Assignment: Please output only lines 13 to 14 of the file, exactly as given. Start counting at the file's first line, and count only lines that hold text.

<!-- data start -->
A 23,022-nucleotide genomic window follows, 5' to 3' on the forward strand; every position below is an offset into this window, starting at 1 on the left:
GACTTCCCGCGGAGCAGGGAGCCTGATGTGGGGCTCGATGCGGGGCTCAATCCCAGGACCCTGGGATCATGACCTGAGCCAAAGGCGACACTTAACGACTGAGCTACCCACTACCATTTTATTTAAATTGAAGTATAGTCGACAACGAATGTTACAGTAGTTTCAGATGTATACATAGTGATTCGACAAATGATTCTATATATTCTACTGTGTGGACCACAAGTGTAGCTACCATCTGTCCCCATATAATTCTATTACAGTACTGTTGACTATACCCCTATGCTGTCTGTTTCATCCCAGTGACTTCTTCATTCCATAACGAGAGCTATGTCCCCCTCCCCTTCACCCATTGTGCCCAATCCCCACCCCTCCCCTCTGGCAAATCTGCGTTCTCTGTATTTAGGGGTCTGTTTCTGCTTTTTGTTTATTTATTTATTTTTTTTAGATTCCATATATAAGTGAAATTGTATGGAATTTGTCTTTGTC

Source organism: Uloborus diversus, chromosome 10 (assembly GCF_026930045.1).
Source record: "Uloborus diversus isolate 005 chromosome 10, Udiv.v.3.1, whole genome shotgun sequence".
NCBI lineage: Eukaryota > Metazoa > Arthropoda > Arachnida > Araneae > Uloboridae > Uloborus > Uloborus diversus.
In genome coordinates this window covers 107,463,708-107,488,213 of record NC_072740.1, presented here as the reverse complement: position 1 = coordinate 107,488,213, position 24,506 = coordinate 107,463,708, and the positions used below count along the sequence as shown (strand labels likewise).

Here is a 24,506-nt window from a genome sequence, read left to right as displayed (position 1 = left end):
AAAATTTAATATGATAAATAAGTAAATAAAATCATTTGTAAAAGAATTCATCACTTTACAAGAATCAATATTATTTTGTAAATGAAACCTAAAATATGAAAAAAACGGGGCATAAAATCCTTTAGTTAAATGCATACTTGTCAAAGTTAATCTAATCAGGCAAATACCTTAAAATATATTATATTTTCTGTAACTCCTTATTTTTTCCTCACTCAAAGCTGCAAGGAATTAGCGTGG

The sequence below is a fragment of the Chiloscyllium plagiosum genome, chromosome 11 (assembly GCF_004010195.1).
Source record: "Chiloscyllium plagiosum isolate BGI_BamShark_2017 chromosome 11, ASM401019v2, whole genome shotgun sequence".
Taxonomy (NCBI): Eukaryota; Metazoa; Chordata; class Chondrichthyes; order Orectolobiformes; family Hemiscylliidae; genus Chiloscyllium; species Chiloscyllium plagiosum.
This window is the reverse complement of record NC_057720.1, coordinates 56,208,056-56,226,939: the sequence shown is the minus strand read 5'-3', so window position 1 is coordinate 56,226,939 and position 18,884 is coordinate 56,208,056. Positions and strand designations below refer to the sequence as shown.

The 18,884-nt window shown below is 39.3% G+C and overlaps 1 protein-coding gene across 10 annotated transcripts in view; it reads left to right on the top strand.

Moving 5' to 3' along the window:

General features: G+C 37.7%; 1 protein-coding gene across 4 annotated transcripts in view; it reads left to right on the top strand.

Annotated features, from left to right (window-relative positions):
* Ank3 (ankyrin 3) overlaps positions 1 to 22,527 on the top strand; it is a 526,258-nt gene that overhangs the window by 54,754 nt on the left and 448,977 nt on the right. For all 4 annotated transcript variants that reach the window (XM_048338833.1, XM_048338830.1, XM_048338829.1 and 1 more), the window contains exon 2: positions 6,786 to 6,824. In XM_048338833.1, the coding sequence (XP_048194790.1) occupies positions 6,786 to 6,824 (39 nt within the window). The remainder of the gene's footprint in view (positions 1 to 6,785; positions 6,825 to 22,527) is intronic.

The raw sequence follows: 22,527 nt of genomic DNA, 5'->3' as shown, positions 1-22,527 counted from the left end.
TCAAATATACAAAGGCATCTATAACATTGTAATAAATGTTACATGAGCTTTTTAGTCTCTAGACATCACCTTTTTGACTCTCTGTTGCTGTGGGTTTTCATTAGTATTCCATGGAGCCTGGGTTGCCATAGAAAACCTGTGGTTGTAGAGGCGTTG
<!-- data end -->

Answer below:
The 18,884-nt window shown below is 39.3% G+C and overlaps 1 protein-coding gene across 10 annotated transcripts in view; it reads left to right on the top strand.

Moving 5' to 3' along the window: